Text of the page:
The Ability to Determine Credibility

Posted by on Apr 7, 2011 in ComLead

One thing I’ve gained from Graduate school is the skill of being an active learner. It is important to consider what is being taught or read instead of passively accepting information as valid. This is a trait too often underdeveloped.

Most people take facts as they are given to them without considering where they come from, or whether they are credible. Credibility is everything. Last night in the Persuasion and Social Influence class taught in the program, we had a discussion about the primary dimensions of credibility: competence, character and caring. When considering the interpersonal communication implications, it is important to understand how people construct a credible identity.

Credibility is constructed through symbols, some of which include titles and clothing. This is extremely useful to consider when establishing credibility with co-workers, trying to have your perspective understood and when trying to make a positive first impression. A person wears a suit to an interview in order to convey professionalism, an M.D uses the title of Dr., and ads use testimonials of consumers on how great their product is.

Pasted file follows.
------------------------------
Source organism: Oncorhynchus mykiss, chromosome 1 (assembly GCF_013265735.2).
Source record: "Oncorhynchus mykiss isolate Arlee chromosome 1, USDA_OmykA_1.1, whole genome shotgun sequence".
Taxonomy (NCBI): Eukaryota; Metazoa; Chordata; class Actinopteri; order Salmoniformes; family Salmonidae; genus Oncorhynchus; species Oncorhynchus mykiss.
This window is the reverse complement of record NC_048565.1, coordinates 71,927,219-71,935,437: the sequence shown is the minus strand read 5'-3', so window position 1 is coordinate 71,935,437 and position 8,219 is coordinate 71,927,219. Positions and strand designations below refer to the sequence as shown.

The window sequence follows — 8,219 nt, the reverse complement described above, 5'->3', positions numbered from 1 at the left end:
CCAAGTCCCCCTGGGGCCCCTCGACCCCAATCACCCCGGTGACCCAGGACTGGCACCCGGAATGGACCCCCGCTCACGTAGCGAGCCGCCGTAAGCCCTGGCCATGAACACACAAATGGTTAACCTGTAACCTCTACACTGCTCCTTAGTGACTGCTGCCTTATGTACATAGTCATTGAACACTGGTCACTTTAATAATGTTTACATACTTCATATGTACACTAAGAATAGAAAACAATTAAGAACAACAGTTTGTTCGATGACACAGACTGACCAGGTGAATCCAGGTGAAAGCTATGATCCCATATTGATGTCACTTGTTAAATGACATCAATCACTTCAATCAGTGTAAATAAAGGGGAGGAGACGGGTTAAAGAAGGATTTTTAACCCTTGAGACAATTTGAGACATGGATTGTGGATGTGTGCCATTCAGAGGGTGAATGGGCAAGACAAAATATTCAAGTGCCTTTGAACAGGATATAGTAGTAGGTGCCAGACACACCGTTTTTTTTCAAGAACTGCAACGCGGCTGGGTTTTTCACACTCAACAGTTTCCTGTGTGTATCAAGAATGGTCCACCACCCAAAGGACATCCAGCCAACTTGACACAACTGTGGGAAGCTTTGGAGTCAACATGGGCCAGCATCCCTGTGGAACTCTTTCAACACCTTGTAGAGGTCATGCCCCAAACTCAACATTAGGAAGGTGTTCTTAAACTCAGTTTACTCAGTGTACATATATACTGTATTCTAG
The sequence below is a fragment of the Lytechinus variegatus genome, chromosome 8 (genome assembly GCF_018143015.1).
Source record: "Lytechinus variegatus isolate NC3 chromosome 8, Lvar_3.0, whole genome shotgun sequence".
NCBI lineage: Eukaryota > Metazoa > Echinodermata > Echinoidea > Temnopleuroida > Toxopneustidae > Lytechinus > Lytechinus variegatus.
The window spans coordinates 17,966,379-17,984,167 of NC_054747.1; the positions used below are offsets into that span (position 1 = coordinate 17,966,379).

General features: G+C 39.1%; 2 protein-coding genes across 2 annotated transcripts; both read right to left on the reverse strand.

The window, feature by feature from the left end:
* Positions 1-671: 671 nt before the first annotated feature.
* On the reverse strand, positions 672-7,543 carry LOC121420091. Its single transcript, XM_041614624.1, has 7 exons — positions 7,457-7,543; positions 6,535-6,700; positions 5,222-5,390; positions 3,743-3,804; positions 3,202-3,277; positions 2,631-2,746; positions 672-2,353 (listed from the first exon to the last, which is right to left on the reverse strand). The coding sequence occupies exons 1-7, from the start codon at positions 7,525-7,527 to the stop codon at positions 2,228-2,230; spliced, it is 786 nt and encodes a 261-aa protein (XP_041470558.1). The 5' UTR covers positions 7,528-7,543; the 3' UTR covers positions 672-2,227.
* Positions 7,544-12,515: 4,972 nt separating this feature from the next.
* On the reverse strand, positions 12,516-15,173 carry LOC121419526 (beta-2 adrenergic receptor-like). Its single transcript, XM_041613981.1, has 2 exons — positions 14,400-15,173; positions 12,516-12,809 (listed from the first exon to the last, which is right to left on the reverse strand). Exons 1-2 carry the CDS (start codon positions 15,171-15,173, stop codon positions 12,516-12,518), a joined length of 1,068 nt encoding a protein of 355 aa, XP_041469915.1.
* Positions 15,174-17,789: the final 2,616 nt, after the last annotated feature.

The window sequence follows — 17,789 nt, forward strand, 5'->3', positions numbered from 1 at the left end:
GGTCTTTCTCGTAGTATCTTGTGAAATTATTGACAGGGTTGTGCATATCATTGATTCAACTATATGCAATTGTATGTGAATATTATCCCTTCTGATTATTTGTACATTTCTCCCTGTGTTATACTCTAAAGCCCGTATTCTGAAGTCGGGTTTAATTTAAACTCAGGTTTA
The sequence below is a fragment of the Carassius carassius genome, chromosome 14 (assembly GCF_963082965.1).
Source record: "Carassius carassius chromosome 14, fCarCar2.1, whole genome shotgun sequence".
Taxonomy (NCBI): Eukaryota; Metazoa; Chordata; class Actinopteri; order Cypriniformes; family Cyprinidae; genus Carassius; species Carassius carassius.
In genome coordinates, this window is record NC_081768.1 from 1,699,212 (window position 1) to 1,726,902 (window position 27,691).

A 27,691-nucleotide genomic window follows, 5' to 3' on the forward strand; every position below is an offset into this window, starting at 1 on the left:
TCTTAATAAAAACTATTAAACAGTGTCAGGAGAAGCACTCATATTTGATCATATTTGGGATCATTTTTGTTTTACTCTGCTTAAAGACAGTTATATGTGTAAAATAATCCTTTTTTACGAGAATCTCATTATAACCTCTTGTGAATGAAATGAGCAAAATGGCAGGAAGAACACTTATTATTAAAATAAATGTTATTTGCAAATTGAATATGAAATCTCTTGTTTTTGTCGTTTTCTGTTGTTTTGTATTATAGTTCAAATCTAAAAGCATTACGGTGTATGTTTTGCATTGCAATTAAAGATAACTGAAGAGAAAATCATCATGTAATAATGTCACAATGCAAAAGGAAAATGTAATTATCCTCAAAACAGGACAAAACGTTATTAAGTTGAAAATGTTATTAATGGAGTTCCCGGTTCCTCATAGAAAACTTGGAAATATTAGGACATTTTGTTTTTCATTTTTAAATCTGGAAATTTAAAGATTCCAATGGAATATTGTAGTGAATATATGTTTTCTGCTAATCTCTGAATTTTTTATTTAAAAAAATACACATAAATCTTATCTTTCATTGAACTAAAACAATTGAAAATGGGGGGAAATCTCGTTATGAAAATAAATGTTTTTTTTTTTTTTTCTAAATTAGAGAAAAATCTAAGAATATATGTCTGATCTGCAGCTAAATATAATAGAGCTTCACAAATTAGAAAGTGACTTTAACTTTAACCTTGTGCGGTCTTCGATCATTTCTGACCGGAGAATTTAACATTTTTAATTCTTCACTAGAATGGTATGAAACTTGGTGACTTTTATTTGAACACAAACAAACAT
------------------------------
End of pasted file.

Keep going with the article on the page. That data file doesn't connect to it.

While understanding how to build credibility can help you, it can also allow you to be defensive of others’ who are try to persuade you. In everyday conversation people cite statistics to prove a point- how do we know they are valid? Are you more willing to trust someone dressed nicely or who is wearing rags? These cues are strong tactics. You can be a better consumer of information by actively engaging in discerning whether or not they do actually give credibility to the source, or indicate that it is not as legitimate as it might seem.

It is interesting to consider how much information people and media disburse. Giving thought to each and every piece of information that passes would probably drive a person crazy. But, when given information that can influence big decisions or perspective, how credibility can influence decisions is definitely something to incorporate into the thought process.

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